Is Calcium Killing Us?

Vitamin K2 has received some attention lately, from doctors, dietitians, wellness blogs and supplement manufacturers were quick to jump in and market new K2 pills. Since the publication of the book Vitamin K2 and the Calcium Paradox by Kate Rhéaume-Bleue in 2012, this little known vitamin has become quite the focus as the book asks an important question: is calcium actually killing us? 

Natto - Japanse food

You probably have discussed calcium and vitamin D supplementation with your doctor, in particular if you are female and over 40. Increasing calcium is good for our bones (fighting osteoporosis), but not so good for our arteries, as they become “calcified”, i.e. the arteries become stiff with calcium deposits. So you end up with a paradox: There is not enough calcium in the bones, but too much in our arteries. So do you take calcium to protect your bones or do you avoid calcium to protect your heart?

Enter vitamin K2. Vitamin K2’s role is to get calcium out of the arteries and into the bones. It does so by activating a protein called osteocalcin which pulls calcium into bones. It also activates matrix GLA proteins (MGPs). These MGPs remove calcium from soft tissue such as arteries, veins and skin. 

Vitamin K2 is mainly found in certain animal foods and fermented foods. Natto, a Japanese dish made of fermented soy beans would be a great source. Unfortunately, it is a bit of an acquired taste and I don’t know many Japanese, let alone non-Japanese, who like it.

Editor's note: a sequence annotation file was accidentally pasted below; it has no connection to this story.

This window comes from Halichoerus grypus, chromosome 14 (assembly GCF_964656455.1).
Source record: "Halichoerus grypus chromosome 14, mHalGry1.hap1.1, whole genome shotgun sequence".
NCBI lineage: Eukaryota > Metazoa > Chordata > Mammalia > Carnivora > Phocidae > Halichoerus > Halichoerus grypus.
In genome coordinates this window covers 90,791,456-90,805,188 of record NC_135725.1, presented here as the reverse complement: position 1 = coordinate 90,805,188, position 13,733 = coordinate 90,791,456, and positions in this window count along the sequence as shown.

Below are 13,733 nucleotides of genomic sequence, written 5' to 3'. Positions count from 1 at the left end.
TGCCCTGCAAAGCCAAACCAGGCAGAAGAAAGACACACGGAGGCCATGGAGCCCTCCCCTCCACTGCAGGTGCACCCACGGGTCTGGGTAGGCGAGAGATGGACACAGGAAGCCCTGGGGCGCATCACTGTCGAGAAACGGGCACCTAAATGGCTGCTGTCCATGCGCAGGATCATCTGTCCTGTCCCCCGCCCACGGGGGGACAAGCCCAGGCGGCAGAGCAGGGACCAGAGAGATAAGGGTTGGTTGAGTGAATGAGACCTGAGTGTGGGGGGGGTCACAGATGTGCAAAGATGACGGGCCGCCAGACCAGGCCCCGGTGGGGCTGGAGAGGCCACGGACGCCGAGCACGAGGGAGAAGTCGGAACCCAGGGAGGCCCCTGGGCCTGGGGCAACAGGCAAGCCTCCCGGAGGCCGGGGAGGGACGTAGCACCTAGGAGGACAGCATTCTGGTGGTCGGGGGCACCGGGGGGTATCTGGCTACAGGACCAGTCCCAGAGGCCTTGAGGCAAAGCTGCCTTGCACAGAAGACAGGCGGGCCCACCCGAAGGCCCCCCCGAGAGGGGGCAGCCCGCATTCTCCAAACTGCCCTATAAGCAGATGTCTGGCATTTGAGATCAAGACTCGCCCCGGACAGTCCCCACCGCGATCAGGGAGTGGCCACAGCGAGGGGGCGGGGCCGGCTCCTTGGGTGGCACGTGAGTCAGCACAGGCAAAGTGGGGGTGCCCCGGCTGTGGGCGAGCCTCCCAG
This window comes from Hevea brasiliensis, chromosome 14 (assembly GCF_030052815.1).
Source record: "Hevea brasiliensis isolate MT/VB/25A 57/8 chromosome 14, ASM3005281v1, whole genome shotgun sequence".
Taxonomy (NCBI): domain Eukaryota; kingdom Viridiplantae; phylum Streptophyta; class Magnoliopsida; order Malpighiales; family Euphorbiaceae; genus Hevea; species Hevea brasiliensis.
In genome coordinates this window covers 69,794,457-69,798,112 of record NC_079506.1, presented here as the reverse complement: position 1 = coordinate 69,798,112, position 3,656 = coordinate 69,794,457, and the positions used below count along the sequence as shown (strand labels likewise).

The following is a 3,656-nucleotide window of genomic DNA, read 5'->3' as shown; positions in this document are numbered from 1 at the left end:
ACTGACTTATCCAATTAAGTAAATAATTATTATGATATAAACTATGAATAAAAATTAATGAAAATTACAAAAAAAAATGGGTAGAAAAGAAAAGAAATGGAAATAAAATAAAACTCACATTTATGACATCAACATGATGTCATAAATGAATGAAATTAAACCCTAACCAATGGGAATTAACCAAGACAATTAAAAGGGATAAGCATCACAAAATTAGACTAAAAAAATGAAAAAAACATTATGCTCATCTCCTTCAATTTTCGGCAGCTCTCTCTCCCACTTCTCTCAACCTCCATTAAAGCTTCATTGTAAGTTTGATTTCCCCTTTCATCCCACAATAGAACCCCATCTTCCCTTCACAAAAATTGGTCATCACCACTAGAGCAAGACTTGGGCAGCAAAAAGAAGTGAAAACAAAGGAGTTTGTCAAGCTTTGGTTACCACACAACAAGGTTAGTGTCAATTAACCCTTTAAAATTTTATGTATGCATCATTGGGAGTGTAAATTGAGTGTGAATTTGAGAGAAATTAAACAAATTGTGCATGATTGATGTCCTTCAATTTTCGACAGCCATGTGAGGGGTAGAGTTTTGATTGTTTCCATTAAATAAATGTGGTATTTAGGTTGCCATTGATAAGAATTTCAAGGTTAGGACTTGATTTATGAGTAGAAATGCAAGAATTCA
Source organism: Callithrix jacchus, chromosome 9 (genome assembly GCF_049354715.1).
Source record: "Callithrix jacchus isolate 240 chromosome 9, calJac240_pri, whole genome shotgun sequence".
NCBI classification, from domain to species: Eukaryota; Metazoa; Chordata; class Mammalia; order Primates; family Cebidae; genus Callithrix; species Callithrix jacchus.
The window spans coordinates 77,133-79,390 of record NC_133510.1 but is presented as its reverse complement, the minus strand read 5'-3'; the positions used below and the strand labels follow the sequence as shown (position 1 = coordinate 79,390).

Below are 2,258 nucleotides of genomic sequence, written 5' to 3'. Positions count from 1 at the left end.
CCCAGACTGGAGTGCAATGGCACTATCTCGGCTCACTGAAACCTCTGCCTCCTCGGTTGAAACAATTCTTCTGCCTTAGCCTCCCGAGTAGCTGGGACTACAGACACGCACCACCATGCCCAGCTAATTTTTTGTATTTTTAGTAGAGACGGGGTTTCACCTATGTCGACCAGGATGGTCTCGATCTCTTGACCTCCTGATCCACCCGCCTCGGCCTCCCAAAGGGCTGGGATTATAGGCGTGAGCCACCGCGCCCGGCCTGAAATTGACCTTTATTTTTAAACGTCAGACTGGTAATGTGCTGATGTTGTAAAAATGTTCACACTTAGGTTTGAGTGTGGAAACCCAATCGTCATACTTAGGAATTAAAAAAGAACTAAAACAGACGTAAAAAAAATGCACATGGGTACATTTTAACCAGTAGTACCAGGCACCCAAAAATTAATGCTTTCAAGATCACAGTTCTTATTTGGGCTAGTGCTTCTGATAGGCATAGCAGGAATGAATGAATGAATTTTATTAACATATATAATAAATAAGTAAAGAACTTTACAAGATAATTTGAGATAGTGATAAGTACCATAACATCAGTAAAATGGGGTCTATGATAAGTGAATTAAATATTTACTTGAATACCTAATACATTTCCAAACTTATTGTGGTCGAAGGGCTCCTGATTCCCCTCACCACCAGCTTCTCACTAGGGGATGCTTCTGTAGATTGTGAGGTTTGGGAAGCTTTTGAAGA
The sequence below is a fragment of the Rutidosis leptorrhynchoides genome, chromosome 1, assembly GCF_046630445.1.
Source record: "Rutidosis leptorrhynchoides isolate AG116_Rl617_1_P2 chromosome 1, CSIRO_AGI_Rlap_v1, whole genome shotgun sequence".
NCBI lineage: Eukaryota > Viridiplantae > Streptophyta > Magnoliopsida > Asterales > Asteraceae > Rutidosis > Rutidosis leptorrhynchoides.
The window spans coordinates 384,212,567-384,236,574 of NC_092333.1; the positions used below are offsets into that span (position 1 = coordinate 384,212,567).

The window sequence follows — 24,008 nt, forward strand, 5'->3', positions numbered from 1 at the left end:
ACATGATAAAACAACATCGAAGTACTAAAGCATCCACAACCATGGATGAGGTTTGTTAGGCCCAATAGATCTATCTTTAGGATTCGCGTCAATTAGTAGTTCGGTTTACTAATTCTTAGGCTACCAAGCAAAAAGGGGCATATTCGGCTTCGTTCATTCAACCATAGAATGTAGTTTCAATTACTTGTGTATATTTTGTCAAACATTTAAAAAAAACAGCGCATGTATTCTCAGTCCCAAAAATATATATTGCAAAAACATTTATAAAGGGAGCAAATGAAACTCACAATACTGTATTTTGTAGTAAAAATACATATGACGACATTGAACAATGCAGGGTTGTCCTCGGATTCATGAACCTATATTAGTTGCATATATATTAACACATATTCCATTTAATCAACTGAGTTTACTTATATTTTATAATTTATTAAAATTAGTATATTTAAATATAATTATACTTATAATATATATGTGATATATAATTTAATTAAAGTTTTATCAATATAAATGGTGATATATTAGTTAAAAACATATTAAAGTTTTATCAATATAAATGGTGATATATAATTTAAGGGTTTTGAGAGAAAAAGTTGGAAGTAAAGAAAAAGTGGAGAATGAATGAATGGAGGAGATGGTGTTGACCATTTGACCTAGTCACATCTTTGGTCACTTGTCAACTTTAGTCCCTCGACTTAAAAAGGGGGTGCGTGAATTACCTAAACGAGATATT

Rich animal sources include high-fat dairy products from grass-fed cows, liver and other organs, as well as egg yolks. Vitamin K is a fat-soluble vitamin (like vitamins A, D and E), which means low-fat and lean animal product diets don’t help. 

Calcium is important for our teeth and bones, but we don’t want to increase the risk for heart disease with calcified arteries. Vitamin K2 could be the answer, so if you are concerned that you are not getting enough vitamin K2 in your diet, you may want to discuss this with your doctor.

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